Article

Syndecan-3 modulates food intake by interacting with the melanocortin/AgRP pathway.

Procter Gamble Pharmaceuticals, Inc, Health Care Research Center, Mason, Ohio 45040, USA.
Annals of the New York Academy of Sciences (Impact Factor: 4.31). 07/2003; 994:66-73. DOI: 10.1111/j.1749-6632.2003.tb03163.x
Source: PubMed

ABSTRACT Syndecan-3, expressed in the developing nervous system and adult brain, alters feeding behavior through its interaction with the CNS melanocortin system, which provides critical tonic inhibition of both food intake and body adipose stores. A variety of both in vitro and transgenic data supports the hypothesis that syndecan-3 modulates melanocortin activity via syndecan-3 facilitation of agouti-related protein (AgRP), a competitive antagonist of alpha-melanocyte-stimulating hormone (alpha-MSH) at the melanocortin-3 and -4 receptors. Consistent with this hypothesis, mice lacking syndecan-3, which therefore would be predicted to have less effective AgRP, are more sensitive to inhibition of food intake by the melanocortin agonist MTII. Additionally, we took advantage of the fact that syndecan-3 facilitation of AgRP is limited to when it is bound to the cell membrane. Pharmacologic inhibition of the enzyme that cleaves syndecan-3 from the cell membrane leads to increased food intake in fasted rats, which have elevated levels of AgRP. Furthermore, the shedding process appears to be regulated under physiologic conditions, because a putative inhibitor of the shedding process, tissue inhibitor of metalloprotease-3 (TIMP-3), is increased by food deprivation. These observations contribute to the hypothesis that syndecan-3 regulation of melanocortin signaling contributes to the normal control of energy balance. Collectively, the data suggest that the modulation of melanocortin regulation of energy balance by syndecan-3 is modulated by the action of a TIMP-3-sensitive metalloprotease.

0 Followers
 · 
61 Views
  • Source
    [Show abstract] [Hide abstract]
    ABSTRACT: Heparan sulfate proteoglycans are found at the cell surface and in the extracellular matrix, where they interact with a plethora of ligands. Over the last decade, new insights have emerged regarding the mechanism and biological significance of these interactions. Here, we discuss changing views on the specificity of protein-heparan sulfate binding and the activity of HSPGs as receptors and coreceptors. Although few in number, heparan sulfate proteoglycans have profound effects at the cellular, tissue, and organismal level.
    Cold Spring Harbor perspectives in biology 06/2011; 3(7). DOI:10.1101/cshperspect.a004952 · 8.23 Impact Factor
  • Source
    [Show abstract] [Hide abstract]
    ABSTRACT: Obesity is associated with increased risk of diabetes, cardiovascular disease and several types of cancers. The hypothalamus is a region of the brain critical in the regulation of body weight. One of the critical and best studied hypothalamic circuits is comprised of the melanocortinergic orexigenic agouti-related protein (AgRP) and anorexigenic α-melanocyte stimulating hormone (α-MSH) neurons. These neurons project axons to the same hypothalamic target neurons and balance each other's activity leading to body weight regulation. We previously showed that the brain proteoglycan syndecan-3 regulates feeding behavior and body weight, and syndecan-3 null (SDC-3(-/-)) mice are lean and obesity resistant. Here we show that the melanocortin agonist Melanotan II (MTII) potently suppresses food intake and activates the hypothalamic paraventricular nuclei (PVN) in SDC-3(-/-) mice based on c-fos immunoreactivity. Interestingly, we determined that the AgRP neuropeptide is reduced in the PVN of SDC-3(-/-) mice compared to wild type mice. In contrast, neuropeptide Y, coexpressed in the AgRP neuron, is not differentially expressed nor is the counteracting neuropeptide α-MSH. These findings are unprecedented and indicate that AgRP protein localization can be selectively regulated within the hypothalamus resulting in altered neuropeptide response and tone.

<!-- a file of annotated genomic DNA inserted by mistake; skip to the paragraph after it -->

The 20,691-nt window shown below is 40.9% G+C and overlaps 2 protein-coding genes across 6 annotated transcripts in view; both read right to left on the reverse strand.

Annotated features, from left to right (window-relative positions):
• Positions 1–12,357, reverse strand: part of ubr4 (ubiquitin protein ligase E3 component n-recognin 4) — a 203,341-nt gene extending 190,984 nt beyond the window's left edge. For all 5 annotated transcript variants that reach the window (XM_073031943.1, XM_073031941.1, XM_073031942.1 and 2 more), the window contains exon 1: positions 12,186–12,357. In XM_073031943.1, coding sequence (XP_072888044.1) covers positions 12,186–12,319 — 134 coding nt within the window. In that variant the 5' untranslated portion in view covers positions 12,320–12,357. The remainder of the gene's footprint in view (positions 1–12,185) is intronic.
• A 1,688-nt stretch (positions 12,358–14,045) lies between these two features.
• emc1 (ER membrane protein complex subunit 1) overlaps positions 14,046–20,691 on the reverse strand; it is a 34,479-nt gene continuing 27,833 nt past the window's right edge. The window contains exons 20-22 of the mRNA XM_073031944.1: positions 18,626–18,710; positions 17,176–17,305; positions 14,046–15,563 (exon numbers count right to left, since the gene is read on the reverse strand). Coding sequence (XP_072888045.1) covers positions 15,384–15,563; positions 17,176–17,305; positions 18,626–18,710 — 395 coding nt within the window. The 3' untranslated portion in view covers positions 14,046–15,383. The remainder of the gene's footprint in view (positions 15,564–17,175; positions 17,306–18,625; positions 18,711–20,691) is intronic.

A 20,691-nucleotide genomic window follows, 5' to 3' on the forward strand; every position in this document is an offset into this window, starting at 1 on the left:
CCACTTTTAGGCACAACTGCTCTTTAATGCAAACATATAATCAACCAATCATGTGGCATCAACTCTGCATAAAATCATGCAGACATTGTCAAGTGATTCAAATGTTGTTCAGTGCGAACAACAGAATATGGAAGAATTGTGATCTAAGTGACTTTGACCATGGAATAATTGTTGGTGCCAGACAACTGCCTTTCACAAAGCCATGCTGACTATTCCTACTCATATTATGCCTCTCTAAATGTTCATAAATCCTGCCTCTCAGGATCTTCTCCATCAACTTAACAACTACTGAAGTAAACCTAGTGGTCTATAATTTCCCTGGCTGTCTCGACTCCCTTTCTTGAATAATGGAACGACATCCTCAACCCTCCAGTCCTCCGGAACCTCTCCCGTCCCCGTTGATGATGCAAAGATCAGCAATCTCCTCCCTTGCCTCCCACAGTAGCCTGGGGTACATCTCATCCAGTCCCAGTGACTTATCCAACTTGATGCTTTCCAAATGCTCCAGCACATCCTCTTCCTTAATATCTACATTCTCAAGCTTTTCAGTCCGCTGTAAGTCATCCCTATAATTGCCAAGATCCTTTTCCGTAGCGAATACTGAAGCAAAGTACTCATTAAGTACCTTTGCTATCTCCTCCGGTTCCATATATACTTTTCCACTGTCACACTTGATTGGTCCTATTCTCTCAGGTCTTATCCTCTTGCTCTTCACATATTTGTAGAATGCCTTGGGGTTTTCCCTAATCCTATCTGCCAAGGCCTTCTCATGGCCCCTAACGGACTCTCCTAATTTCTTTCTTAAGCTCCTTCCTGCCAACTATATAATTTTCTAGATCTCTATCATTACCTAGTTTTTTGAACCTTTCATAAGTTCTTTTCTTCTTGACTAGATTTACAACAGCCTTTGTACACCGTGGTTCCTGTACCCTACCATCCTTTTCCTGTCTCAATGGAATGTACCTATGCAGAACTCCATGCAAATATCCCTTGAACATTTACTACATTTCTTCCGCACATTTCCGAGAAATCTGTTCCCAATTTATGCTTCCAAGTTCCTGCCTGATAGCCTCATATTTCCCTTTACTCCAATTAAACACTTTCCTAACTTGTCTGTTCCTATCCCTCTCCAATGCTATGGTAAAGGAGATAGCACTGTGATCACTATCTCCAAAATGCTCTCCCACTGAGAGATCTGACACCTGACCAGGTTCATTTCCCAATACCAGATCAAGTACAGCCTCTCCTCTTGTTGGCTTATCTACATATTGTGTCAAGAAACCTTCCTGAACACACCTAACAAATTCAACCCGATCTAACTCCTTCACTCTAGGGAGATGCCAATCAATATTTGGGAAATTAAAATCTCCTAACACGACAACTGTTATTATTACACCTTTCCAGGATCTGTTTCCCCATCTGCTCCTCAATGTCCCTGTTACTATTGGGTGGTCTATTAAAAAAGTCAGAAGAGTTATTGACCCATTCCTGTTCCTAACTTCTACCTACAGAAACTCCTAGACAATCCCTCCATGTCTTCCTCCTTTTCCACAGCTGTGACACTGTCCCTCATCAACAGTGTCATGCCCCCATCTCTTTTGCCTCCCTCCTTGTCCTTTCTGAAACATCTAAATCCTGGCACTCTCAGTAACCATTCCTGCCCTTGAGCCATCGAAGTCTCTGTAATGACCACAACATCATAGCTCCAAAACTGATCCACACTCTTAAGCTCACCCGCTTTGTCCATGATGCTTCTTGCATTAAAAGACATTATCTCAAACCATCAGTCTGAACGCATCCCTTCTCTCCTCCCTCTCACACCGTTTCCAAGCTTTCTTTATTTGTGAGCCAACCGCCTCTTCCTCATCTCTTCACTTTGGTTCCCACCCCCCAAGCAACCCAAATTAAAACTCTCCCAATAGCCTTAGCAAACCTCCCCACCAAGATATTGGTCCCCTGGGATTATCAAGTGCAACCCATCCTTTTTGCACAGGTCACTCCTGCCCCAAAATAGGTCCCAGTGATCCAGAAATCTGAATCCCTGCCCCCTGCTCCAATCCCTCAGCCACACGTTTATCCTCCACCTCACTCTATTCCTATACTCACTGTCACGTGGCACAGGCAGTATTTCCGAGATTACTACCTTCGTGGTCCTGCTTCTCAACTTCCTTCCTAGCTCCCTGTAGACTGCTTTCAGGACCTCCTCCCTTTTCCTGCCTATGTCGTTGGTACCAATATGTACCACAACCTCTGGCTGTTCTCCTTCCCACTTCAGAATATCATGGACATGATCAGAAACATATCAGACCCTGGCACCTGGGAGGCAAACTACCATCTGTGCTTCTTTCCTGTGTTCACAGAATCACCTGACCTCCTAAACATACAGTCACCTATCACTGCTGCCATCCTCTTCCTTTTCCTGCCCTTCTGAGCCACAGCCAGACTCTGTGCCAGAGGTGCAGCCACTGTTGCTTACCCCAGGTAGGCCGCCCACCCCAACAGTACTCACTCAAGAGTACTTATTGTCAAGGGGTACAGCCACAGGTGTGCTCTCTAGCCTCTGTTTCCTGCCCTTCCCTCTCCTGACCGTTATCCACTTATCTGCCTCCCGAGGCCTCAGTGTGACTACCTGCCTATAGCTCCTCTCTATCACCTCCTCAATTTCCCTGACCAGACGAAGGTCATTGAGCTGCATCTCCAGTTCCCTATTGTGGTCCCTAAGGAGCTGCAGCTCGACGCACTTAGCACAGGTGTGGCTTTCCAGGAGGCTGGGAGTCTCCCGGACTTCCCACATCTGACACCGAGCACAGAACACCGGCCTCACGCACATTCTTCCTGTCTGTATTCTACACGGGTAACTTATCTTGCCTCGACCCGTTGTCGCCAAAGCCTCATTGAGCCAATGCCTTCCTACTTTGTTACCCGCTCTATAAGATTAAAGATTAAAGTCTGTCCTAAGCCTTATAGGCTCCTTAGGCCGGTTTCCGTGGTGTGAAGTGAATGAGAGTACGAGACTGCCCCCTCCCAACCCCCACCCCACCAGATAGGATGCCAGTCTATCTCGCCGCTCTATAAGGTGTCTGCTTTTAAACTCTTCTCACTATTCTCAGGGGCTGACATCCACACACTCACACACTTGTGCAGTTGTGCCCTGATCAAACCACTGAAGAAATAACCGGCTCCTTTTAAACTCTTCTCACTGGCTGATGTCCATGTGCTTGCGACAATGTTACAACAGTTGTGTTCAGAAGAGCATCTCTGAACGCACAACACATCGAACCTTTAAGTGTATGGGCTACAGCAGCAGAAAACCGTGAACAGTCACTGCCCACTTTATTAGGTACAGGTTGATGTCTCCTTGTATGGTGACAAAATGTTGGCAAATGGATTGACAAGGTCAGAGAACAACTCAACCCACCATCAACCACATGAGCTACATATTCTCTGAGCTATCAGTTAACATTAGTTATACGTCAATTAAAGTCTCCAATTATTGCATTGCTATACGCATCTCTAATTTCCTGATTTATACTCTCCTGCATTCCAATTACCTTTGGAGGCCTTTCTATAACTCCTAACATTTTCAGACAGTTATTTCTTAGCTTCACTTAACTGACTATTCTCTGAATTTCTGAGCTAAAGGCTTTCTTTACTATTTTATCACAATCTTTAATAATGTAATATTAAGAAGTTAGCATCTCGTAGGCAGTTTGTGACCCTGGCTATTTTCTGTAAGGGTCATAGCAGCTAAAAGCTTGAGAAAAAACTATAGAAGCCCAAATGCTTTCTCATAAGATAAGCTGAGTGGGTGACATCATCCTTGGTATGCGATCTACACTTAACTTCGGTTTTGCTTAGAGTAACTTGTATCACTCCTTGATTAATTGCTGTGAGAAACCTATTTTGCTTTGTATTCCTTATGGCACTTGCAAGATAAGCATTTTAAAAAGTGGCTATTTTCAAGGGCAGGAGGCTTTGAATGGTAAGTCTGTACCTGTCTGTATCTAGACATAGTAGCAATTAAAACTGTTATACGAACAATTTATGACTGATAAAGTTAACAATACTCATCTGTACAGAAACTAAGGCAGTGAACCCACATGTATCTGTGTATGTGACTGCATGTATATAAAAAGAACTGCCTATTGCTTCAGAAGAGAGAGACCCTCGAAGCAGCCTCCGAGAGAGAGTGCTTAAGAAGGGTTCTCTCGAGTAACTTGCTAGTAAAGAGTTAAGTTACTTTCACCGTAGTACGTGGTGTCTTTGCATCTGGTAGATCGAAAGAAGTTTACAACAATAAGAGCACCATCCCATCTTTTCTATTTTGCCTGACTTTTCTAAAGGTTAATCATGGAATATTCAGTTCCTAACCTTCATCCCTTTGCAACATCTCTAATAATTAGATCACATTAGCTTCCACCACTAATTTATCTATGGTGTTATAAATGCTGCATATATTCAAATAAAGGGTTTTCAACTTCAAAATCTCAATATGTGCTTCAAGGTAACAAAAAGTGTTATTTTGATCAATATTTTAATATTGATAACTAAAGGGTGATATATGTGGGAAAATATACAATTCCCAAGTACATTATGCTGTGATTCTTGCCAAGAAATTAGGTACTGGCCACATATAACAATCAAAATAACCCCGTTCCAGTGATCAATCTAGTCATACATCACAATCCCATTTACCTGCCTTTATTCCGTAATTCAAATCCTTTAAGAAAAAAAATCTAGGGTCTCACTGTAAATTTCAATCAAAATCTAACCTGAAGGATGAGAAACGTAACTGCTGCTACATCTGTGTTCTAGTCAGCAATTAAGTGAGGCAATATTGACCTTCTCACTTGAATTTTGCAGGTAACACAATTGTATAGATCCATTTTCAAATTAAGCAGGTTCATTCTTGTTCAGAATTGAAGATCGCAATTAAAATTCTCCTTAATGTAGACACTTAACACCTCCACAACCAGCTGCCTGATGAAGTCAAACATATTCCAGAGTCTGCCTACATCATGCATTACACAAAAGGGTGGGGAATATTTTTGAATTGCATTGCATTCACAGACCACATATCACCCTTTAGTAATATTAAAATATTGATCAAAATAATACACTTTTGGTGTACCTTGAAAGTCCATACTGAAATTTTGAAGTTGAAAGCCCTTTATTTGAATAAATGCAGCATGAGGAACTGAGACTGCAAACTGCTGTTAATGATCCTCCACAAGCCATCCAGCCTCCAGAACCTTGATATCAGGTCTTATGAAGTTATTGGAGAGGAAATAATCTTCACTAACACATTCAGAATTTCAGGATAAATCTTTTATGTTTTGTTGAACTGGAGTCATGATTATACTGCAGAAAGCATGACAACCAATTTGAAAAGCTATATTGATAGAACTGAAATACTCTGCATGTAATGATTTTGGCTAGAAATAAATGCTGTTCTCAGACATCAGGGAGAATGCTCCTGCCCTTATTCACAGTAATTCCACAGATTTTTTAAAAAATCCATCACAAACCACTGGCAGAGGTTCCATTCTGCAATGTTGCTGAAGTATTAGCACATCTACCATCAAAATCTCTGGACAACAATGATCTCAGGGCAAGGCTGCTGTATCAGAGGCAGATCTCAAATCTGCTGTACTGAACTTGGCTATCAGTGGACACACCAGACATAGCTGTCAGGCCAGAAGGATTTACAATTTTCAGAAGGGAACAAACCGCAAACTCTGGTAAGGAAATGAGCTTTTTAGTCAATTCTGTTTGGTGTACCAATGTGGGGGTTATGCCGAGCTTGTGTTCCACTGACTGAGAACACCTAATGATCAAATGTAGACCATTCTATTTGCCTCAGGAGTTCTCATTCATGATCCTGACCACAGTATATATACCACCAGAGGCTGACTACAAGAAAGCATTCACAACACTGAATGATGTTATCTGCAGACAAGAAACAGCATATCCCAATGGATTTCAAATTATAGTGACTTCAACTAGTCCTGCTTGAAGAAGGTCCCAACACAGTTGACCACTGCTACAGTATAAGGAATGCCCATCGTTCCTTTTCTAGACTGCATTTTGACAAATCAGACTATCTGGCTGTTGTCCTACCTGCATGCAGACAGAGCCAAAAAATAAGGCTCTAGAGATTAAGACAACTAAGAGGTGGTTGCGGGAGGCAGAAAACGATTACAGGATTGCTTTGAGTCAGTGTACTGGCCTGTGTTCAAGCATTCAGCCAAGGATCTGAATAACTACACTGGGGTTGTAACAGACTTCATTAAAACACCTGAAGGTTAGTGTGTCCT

Neuroscience 10/2010; 171(4):1032-40. DOI:10.1016/j.neuroscience.2010.09.060 · 3.33 Impact Factor
  • Source
    [Show abstract] [Hide abstract]
    ABSTRACT: Neuroglycan C (NGC) is a transmembrane-type of chondroitin sulfate proteoglycan with an epidermal growth factor (EGF)-like module that is exclusively expressed in the CNS. Because ectodomain shedding is a common processing step for many transmembrane proteins, we examined whether NGC was subjected to proteolytic cleavage. Western blotting demonstrated the occurrence of a soluble form of NGC with a 75 kDa core glycoprotein in the soluble fraction of the young rat cerebrum. In contrast, full-length NGC with a 120 kDa core glycoprotein and its cytoplasmic fragment with a molecular size of 35 kDa could be detected in the membrane fraction. The soluble form of NGC was also detectable in culture media of fetal rat neurons, and the full-length form existed in cell layers. The amount of the soluble form in culture media was decreased by adding a physiological protease inhibitor such as a tissue inhibitor of metalloproteinase (TIMP)-2 or TIMP-3, but not by adding TIMP-1. Both EGF-like and neurite outgrowth-promoting activity of the NGC ectodomain may be regulated by this proteolytic processing.
    Journal of Neurochemistry 10/2007; 102(5):1561-8. DOI:10.1111/j.1471-4159.2007.04658.x · 4.24 Impact Factor

Similar Publications